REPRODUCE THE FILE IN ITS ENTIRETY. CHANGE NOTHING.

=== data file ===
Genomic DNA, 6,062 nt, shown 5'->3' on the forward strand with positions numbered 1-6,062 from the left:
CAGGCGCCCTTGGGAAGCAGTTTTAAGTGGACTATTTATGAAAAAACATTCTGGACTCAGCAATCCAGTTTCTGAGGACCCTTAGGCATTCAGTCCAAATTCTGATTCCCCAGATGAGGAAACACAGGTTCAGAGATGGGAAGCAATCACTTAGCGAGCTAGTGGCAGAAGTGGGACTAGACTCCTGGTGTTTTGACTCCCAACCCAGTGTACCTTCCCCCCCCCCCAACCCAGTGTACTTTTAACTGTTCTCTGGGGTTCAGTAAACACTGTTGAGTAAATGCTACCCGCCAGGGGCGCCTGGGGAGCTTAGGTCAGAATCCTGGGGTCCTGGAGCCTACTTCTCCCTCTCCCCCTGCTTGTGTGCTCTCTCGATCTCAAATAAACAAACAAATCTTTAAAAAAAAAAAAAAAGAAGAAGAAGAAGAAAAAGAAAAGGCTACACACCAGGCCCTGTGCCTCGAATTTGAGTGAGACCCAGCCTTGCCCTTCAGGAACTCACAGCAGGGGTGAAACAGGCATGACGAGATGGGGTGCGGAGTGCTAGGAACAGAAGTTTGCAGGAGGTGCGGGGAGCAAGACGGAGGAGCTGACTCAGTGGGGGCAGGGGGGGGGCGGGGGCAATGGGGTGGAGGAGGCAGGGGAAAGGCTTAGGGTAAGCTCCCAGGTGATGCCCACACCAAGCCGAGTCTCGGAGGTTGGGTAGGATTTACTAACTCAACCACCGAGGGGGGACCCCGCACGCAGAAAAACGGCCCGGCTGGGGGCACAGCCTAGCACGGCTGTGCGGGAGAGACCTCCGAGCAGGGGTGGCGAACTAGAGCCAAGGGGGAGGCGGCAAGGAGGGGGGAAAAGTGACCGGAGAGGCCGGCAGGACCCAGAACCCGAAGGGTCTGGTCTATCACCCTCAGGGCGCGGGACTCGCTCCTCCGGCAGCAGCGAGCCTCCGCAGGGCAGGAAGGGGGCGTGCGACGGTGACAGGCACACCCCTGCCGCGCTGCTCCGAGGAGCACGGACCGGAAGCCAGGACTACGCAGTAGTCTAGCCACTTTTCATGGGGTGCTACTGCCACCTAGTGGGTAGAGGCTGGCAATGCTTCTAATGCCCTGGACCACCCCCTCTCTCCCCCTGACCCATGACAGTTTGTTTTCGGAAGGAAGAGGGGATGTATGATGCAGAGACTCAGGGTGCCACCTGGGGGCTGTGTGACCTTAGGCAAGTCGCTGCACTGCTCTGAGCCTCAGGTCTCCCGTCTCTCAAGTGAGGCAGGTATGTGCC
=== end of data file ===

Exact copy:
Genomic DNA, 6,062 nt, shown 5'->3' on the forward strand with positions numbered 1-6,062 from the left:
CAGGCGCCCTTGGGAAGCAGTTTTAAGTGGACTATTTATGAAAAAACATTCTGGACTCAGCAATCCAGTTTCTGAGGACCCTTAGGCATTCAGTCCAAATTCTGATTCCCCAGATGAGGAAACACAGGTTCAGAGATGGGAAGCAATCACTTAGCGAGCTAGTGGCAGAAGTGGGACTAGACTCCTGGTGTTTTGACTCCCAACCCAGTGTACCTTCCCCCCCCCCCAACCCAGTGTACTTTTAACTGTTCTCTGGGGTTCAGTAAACACTGTTGAGTAAATGCTACCCGCCAGGGGCGCCTGGGGAGCTTAGGTCAGAATCCTGGGGTCCTGGAGCCTACTTCTCCCTCTCCCCCTGCTTGTGTGCTCTCTCGATCTCAAATAAACAAACAAATCTTTAAAAAAAAAAAAAAAGAAGAAGAAGAAGAAAAAGAAAAGGCTACACACCAGGCCCTGTGCCTCGAATTTGAGTGAGACCCAGCCTTGCCCTTCAGGAACTCACAGCAGGGGTGAAACAGGCATGACGAGATGGGGTGCGGAGTGCTAGGAACAGAAGTTTGCAGGAGGTGCGGGGAGCAAGACGGAGGAGCTGACTCAGTGGGGGCAGGGGGGGGGCGGGGGCAATGGGGTGGAGGAGGCAGGGGAAAGGCTTAGGGTAAGCTCCCAGGTGATGCCCACACCAAGCCGAGTCTCGGAGGTTGGGTAGGATTTACTAACTCAACCACCGAGGGGGGACCCCGCACGCAGAAAAACGGCCCGGCTGGGGGCACAGCCTAGCACGGCTGTGCGGGAGAGACCTCCGAGCAGGGGTGGCGAACTAGAGCCAAGGGGGAGGCGGCAAGGAGGGGGGAAAAGTGACCGGAGAGGCCGGCAGGACCCAGAACCCGAAGGGTCTGGTCTATCACCCTCAGGGCGCGGGACTCGCTCCTCCGGCAGCAGCGAGCCTCCGCAGGGCAGGAAGGGGGCGTGCGACGGTGACAGGCACACCCCTGCCGCGCTGCTCCGAGGAGCACGGACCGGAAGCCAGGACTACGCAGTAGTCTAGCCACTTTTCATGGGGTGCTACTGCCACCTAGTGGGTAGAGGCTGGCAATGCTTCTAATGCCCTGGACCACCCCCTCTCTCCCCCTGACCCATGACAGTTTGTTTTCGGAAGGAAGAGGGGATGTATGATGCAGAGACTCAGGGTGCCACCTGGGGGCTGTGTGACCTTAGGCAAGTCGCTGCACTGCTCTGAGCCTCAGGTCTCCCGTCTCTCAAGTGAGGCAGGTATGTGCC